An Associated Press story on Sunday focused on the electronic ankle bracelets worn by criminals confined to their homes and going to work.
The crime-fighting tool, introduced three decades ago as a way to monitor an offenders whereabouts, has proven to be so popular that law-enforcement officials are struggling to handle an avalanche of monitoring alerts that are often nothing more sinister than a dead battery, lost satellite contact or someone arriving home late from work.
Needless to say, with all the false alarms, many real alarms are going unchecked as offenders commit new crimes. Some agencies don’t have any protocols on how to handle the increased numbers of alerts, while others are lax in following them. When criminals tampered with their bracelets or broke a curfew, many alarms were not noticed, or it sometimes took several days for a response by officials.
Rob Bains, director of court services for Florida’s Ninth Judicial Circuit Court said, “I think the perception … is that these people are being watched 24 hours a day by someone in a command center. That’s just not happening.” Monitoring in the Ninth Judicial District was halted this spring after two people on the devices were accused in separate shootings.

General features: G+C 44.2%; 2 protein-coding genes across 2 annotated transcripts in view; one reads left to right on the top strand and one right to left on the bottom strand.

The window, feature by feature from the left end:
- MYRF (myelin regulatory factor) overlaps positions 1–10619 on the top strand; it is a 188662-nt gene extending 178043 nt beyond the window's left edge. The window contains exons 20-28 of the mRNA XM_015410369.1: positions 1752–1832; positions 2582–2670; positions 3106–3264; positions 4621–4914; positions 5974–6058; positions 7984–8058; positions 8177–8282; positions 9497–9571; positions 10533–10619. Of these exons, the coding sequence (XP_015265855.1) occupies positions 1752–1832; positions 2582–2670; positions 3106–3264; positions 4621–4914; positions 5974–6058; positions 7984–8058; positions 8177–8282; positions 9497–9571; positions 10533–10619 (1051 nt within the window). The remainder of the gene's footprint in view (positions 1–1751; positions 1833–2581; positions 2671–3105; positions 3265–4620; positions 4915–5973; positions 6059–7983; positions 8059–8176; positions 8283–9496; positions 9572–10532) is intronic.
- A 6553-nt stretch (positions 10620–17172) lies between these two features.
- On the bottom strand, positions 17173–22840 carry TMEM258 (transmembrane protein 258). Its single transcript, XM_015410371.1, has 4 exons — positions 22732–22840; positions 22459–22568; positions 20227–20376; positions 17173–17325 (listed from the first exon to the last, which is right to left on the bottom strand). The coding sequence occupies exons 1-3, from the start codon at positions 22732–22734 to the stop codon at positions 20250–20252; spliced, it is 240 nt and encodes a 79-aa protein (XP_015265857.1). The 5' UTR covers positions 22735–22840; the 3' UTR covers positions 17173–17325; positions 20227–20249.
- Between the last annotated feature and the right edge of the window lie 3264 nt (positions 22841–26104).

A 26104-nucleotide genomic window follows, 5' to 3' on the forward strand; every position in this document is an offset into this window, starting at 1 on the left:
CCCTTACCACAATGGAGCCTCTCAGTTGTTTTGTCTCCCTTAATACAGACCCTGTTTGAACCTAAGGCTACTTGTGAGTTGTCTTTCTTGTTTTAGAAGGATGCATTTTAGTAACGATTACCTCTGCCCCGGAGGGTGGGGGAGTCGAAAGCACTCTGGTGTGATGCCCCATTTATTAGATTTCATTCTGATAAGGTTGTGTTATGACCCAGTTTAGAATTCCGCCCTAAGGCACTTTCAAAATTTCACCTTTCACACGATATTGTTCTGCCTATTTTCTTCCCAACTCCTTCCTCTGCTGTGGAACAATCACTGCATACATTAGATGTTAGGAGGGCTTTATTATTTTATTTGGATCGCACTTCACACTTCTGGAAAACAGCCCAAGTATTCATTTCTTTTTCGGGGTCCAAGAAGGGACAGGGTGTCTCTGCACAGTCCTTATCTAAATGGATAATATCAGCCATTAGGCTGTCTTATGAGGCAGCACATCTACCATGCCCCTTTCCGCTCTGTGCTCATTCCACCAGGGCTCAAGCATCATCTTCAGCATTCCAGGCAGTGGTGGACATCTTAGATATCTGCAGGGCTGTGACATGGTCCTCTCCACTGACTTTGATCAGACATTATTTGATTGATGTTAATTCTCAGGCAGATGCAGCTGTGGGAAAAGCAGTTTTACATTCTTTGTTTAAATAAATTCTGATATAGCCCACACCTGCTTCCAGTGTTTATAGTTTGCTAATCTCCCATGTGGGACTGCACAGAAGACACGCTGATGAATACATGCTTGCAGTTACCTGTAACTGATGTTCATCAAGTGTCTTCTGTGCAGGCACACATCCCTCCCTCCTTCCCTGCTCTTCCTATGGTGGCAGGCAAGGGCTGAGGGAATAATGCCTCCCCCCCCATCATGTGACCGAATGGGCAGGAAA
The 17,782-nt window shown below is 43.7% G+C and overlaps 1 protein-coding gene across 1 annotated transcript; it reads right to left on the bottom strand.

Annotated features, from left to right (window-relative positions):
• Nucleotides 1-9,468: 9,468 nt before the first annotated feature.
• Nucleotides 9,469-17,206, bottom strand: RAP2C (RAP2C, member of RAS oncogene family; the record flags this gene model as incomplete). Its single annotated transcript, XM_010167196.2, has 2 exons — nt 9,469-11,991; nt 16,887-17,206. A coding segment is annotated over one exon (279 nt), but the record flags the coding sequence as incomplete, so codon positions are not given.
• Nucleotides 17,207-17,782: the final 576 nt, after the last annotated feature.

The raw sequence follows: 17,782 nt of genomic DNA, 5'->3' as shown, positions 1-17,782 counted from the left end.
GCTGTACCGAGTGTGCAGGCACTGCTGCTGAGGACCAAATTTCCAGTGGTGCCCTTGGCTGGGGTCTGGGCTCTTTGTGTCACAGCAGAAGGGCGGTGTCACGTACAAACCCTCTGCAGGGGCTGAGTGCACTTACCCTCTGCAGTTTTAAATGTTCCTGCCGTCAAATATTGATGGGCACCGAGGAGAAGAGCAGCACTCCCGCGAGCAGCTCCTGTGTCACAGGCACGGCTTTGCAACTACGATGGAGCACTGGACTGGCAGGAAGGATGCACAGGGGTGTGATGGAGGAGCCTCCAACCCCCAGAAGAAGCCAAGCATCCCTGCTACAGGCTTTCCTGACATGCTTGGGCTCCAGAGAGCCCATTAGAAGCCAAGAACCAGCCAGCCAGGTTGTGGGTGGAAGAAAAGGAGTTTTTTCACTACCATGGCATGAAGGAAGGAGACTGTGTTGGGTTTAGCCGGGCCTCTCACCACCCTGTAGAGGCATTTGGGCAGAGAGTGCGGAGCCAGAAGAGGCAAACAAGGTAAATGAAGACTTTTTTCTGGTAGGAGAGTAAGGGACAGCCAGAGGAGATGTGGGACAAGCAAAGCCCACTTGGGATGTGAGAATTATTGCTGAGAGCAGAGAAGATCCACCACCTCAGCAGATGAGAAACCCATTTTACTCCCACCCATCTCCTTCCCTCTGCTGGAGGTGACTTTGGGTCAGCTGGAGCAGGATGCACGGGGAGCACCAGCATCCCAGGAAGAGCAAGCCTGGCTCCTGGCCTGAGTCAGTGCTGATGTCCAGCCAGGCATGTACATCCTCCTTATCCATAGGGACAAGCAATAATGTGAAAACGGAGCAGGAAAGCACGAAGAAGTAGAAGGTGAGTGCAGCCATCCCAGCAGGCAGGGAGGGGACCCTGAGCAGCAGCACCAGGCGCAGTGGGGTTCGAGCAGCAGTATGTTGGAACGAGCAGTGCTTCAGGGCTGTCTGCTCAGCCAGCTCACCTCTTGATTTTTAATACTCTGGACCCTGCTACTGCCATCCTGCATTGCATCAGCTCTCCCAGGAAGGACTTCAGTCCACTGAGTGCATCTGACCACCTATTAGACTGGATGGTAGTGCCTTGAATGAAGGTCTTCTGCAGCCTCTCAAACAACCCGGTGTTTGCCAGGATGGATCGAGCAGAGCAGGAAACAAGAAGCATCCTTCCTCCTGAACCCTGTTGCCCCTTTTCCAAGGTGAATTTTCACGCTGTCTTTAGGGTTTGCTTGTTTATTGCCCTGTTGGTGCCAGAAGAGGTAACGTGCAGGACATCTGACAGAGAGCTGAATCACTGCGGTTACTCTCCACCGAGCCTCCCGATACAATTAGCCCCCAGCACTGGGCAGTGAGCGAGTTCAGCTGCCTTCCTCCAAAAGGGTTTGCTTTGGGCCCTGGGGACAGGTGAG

The AP found that at least 100,000 sex offenders, parolees and people free on bail or probation wear ankle bracelets that can sound an alarm if they leave home without permission. Trying to monitor alarms and deciding which ones are serious enough to warrant a rapid response can be difficult.
There has been an increase in the number of crimes being committed by offenders while wearing the ankle monitors, some very heinous crimes. This has led many people to wonder what good they really are doing and is it worth the money involved with this technology.
Proponents of electronic monitoring say while it is not 100 percent effective, the technology has proven to be affective in modifying behavior as well as actually preventing crime. Today, 39 states use the technology to monitor sex-offenders. The biggest user of ankle bracelets is the federal government, which tracks people on pretrial release and probation, as well as thousands of immigrants fighting deportation.
Looking into allegations of unresponsiveness to alarms has found that several problems are apparent. The overwhelming numbers is first and foremost, while the absence of a stated protocol in many cases to handle alarms is second. These and other problems have forced officials in many states to take a new look at electronic ankle monitoring.